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Cellular And Genetic Aspects Of Age- And Noise-associated Pathology Of Cochlear Stria Vascularis | 12398
ISSN: 2161-119X

Otolaryngology: Open Access
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Cellular and genetic aspects of age- and noise-associated pathology of cochlear stria vascularis

International Conference and Exhibition on Otolaryngology

Kevin K. Ohlemiller

ScientificTracks Abstracts: Otolaryngology

DOI: 10.4172/2161-119X.S1.002

The ion regulation functions of cochlear stria vascularis are required to support normal cochlear sensitivity. It has remained unclear when�and why�strial function may be impaired by noise and aging. We have pioneered the exploration of inbred mouse models that display quite different effects of noise and aging on strial function, and have used these differences to identify critical cellular changes and some related genetic principles. Schuknecht proposed �strial presbycusis� as a distinct aging pathology. In his collected material, the most frequently associated cellular changes appeared in strial marginal cells. In keeping with this, we have discovered three inbred mouse models (BALB/c, CBA/CaJ, B6 albino) wherein age-associated endocochlear potential (EP) decline is correlated with marginal cell density, and not with changes in any other cell type or vascular metric. One additional strain (NOD/ShilTJ) shows moderately rapid EP decline (first 6 mos) that is best explained by dramatic capillary withdrawal from the stria. Regarding the effects of noise, it has long been known that some exposures promote at least temporary EP reduction in animals, yet the general principles have been difficult to extract. In a series of papers, we showed that B6, CBA, and BALB mice all exhibit different responses to a single exposure (110 dB SPL broadband, 2 hr), such that B6 mice show no EP reduction, CBA mice show temporary EP reduction, and BALBs show permanent EP reduction. Some of the genetic principles that underlie both age- and noise related EP reduction in these mouse models will be considered.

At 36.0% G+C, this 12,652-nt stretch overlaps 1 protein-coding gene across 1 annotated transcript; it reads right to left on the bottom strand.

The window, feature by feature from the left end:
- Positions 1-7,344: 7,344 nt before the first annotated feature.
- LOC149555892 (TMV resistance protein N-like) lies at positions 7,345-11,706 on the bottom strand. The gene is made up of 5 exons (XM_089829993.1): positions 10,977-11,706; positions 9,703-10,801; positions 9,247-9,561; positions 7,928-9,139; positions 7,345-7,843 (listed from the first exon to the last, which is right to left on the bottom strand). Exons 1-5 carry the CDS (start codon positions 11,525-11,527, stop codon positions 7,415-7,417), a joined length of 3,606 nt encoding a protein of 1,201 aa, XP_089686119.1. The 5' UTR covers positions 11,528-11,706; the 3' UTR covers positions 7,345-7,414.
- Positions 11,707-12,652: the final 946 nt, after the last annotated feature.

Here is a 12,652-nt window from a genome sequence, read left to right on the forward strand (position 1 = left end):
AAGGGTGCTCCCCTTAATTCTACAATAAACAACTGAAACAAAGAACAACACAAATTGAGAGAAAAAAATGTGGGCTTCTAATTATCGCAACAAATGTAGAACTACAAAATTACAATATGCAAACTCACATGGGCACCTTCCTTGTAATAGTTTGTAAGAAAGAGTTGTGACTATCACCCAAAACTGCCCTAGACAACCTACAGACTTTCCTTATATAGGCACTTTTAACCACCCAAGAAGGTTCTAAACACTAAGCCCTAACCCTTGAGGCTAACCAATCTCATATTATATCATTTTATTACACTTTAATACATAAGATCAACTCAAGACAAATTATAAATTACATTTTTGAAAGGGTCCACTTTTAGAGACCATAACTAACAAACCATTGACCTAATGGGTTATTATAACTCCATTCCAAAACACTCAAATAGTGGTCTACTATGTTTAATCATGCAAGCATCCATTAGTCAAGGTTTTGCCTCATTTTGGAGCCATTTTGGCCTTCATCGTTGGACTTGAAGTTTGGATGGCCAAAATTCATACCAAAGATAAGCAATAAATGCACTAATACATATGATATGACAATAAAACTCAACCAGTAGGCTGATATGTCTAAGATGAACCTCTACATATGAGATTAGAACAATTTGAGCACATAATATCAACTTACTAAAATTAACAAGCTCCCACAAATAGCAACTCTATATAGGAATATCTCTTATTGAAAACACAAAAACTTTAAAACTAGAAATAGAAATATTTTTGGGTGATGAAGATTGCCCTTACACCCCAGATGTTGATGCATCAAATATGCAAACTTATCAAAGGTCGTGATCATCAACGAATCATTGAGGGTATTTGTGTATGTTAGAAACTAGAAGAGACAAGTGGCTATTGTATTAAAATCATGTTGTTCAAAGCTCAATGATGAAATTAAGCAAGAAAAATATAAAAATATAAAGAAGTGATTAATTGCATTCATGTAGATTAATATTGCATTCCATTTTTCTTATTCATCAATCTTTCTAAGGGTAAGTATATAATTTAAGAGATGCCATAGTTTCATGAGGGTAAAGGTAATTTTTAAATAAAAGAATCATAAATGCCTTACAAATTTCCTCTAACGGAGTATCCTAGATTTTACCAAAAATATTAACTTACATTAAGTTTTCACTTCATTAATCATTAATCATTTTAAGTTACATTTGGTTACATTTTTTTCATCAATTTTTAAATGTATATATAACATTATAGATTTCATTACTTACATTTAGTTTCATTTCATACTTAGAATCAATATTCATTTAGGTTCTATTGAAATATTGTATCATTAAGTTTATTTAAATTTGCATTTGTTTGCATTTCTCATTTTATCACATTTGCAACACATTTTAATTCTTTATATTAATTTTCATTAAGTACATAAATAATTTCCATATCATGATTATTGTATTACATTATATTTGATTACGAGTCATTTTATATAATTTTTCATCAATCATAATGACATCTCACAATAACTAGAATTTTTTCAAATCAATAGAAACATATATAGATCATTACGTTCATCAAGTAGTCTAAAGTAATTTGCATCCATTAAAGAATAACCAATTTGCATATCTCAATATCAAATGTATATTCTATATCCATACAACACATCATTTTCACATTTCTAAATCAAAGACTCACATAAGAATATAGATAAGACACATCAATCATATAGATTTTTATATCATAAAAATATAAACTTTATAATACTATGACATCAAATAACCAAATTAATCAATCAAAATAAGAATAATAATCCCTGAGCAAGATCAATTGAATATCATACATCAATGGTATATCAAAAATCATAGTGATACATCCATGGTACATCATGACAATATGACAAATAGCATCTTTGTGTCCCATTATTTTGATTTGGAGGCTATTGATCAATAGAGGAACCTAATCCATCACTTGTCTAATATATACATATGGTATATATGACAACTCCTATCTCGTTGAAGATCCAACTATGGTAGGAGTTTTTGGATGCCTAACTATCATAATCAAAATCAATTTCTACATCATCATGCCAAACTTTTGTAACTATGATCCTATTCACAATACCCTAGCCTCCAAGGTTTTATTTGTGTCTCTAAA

Dr. Kevin Ohlemiller received his PhD in Neuroscience from Northwestern University, then performed postdoctoral work under Dr. Nobuo Suga at Washington University. He next joined the faculty at the Central Institute for the Deaf (Saint Louis MO), which later merged with Washington University School of Medicine Otolaryngology, where serves as an Associate Research Professor. Dr. Ohlemiller also holds a joint appointment in the Program in Audiology and Communication Sciences, where he teaches hearing neuroscience and genetics to AuD students. He has authored or co-authored over 80 original papers, reviews, and a textbook for AuD students.